Texas Republicans have for many years used concerns about fraud to push voting restrictions, including some that were later found to harm voters of color. One prominent example is the state’s voter ID law, which requires voters to show one of a handful of allowable photo identification cards before they can cast their ballots. Republicans passed the law claiming it would help prevent voter fraud, even though there was little evidence for the kind of in-person fraud that law purported to prevent.
A federal judge and the U.S. 5th Circuit Court of Appeals — considered to be among the country’s most conservative appellate courts — found the law disproportionately burdened voters of color who were less likely to have one of the seven forms of identification the state required. The law was eventually rewritten to match temporary rules a judge put in place for the 2016 election in an effort to ease the state’s requirements.
“From our perspective, the most important single issue facing Texas elections is a crisis of voter suppression that has been getting worse over time and brought about ever-tightening restrictions on the right to vote because of mythical concerns about voter fraud,” said James Slattery, a senior staff attorney with the Texas Civil Rights Project.
The Republican push for "integrity" also ushered in a botched scouring for noncitizens on the voter rolls in 2019 that instead jeopardized the registrations of nearly 100,000 voters — the bulk of whom were likely naturalized citizens. Now, Republicans are trying to write that effort into law.
To question their citizenship and flag them for review, the state compared registered voters to a Texas Department of Public Safety database of people who provided some form of documentation, such as a green card or a work visa, that showed they were not citizens when they obtained driver's licenses or ID cards. But the database was flawed because in between renewals, Texans aren’t required to notify DPS about changes in citizenship status. That means many of the people on the list could have become citizens and registered to vote without DPS knowing.
One proposal by Bettencourt would mandate “proof of citizenship” notices be sent to those voters with a demand to provide documentation to keep their registration.
In recent weeks, Bettencourt and other Texas Republicans have used broader language to categorize their proposals as part of an effort to raise trust and faith in the election process and results — even though they are among the most prominent voices casting doubt on the system that put them in office.
Deer Park Republican state Rep. Briscoe Cain — who has filed legislation to prohibit counties from sending out mail-in applications unless they’re requested by a voter — has said he wants to protect the voices of American citizens who are eligible to vote. In November, Cain volunteered with the Trump campaign in Pennsylvania as it attempted to overturn the outcome of the election. The campaign eventually filed a lawsuit to essentially toss the results of that state’s election. A federal judge instead threw out the lawsuit.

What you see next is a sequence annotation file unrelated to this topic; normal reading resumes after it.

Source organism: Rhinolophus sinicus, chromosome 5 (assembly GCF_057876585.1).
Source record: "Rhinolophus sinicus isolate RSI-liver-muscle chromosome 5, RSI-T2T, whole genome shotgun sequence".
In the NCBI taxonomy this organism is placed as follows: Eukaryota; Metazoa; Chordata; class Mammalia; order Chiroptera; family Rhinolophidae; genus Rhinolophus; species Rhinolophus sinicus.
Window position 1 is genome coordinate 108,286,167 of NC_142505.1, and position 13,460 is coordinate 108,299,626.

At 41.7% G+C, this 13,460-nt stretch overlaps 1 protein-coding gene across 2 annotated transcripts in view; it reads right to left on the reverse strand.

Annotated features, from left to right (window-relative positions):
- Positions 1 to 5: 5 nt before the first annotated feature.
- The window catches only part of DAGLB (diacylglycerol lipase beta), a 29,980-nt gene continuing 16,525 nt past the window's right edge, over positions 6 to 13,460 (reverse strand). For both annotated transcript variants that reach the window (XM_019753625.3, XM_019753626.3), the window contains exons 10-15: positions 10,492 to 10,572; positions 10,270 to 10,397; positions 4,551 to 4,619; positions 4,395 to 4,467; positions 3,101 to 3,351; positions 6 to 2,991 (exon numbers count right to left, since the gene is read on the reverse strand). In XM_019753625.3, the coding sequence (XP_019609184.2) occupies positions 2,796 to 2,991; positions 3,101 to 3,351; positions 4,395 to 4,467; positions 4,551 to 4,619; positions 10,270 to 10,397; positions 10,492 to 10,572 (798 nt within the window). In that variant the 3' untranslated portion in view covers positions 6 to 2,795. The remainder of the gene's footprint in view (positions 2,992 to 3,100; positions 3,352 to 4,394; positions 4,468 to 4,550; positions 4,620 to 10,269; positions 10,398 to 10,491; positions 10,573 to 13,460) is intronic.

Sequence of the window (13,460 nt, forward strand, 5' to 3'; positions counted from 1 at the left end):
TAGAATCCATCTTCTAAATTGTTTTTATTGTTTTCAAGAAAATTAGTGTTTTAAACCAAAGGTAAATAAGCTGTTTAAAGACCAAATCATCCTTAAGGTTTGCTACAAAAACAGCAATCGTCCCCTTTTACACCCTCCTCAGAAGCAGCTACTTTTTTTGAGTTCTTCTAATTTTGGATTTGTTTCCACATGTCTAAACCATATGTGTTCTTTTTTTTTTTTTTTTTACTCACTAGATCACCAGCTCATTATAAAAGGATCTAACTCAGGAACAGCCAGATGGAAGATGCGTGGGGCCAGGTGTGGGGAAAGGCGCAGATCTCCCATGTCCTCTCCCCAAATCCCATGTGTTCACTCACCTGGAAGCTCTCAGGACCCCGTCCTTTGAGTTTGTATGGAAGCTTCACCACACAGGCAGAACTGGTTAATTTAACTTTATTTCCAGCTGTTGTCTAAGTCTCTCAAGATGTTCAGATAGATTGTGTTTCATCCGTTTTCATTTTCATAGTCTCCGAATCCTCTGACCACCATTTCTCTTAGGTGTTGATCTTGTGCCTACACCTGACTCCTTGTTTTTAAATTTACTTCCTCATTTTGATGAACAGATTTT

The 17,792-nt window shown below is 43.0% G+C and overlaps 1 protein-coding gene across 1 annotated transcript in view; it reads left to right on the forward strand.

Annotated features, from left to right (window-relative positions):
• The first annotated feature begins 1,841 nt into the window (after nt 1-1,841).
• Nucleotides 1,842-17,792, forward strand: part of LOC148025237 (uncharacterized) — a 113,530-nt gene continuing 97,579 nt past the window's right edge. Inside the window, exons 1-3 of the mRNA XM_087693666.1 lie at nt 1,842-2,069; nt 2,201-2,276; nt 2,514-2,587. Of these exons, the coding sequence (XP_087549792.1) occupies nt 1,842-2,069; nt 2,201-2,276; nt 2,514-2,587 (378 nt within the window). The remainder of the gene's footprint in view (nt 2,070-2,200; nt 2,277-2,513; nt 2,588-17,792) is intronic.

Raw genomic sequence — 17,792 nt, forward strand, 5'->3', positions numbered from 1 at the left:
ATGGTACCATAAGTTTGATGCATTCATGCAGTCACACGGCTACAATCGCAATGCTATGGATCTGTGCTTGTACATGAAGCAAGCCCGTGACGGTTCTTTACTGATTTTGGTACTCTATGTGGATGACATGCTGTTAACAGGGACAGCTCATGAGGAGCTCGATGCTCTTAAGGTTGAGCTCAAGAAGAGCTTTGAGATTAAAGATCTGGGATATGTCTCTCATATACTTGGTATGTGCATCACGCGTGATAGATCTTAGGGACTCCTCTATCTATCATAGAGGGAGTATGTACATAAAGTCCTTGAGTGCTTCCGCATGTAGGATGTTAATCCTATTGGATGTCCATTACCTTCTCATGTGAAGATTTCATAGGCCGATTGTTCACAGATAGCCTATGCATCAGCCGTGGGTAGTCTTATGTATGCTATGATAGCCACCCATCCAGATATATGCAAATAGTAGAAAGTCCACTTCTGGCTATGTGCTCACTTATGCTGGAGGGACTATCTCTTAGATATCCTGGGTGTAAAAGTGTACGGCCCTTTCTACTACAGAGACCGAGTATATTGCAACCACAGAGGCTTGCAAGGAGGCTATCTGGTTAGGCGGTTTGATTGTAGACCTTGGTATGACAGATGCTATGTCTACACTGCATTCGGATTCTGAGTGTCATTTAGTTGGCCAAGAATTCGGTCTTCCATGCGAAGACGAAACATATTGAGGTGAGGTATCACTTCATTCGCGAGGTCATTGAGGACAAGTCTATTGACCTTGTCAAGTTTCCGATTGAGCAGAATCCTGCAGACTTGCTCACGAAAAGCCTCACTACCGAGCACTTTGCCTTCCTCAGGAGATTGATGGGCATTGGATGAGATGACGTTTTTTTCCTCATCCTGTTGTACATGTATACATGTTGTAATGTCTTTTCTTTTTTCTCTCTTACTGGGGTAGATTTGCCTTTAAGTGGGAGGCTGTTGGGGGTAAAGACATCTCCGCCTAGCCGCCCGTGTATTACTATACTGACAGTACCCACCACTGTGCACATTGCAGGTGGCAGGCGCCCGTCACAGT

“Texans deserve to have trust and confidence in the process and outcome of our elections,” Cain previously said in response to questions about his involvement with the Trump campaign.
During the election season, voters faced a similar blur in messaging. The state’s Republican leadership reprimanded local officials for attempting to proactively send out applications for mail-in ballots raising claims it would facilitate fraud, even as the state GOP sent unsolicited applications to voters urging them to fill them out.
“Let’s be clear about this: This is a national rollout. It’s a national rollout that started before today and it’s picked up again with this idea that there's widespread fraud everywhere that doesn't exist,” state Rep. Garnet Coleman, D-Houston, said at a House Democratic press conference addressing Republican’s proposed legislation.
To Coleman, Republican proposals to narrow access to voting based on purported concerns of fraud amounted to veiled racism over the implication that voters of color — who exercised their political weight in greater force during the 2020 election — “are going to cheat.”
“As a matter of fact, we had to fight harder for it,” said Coleman, who is Black. “Of course we want integrity in the voting system but we don’t want the voting system to work against the voters. And that’s what this legislation and this rhetoric does.”
Disclosure: The Texas Secretary of State has been a financial supporter of The Texas Tribune, a nonprofit, nonpartisan news organization that is funded in part by donations from members, foundations and corporate sponsors. Financial supporters play no role in the Tribune's journalism. Find a complete list of them here.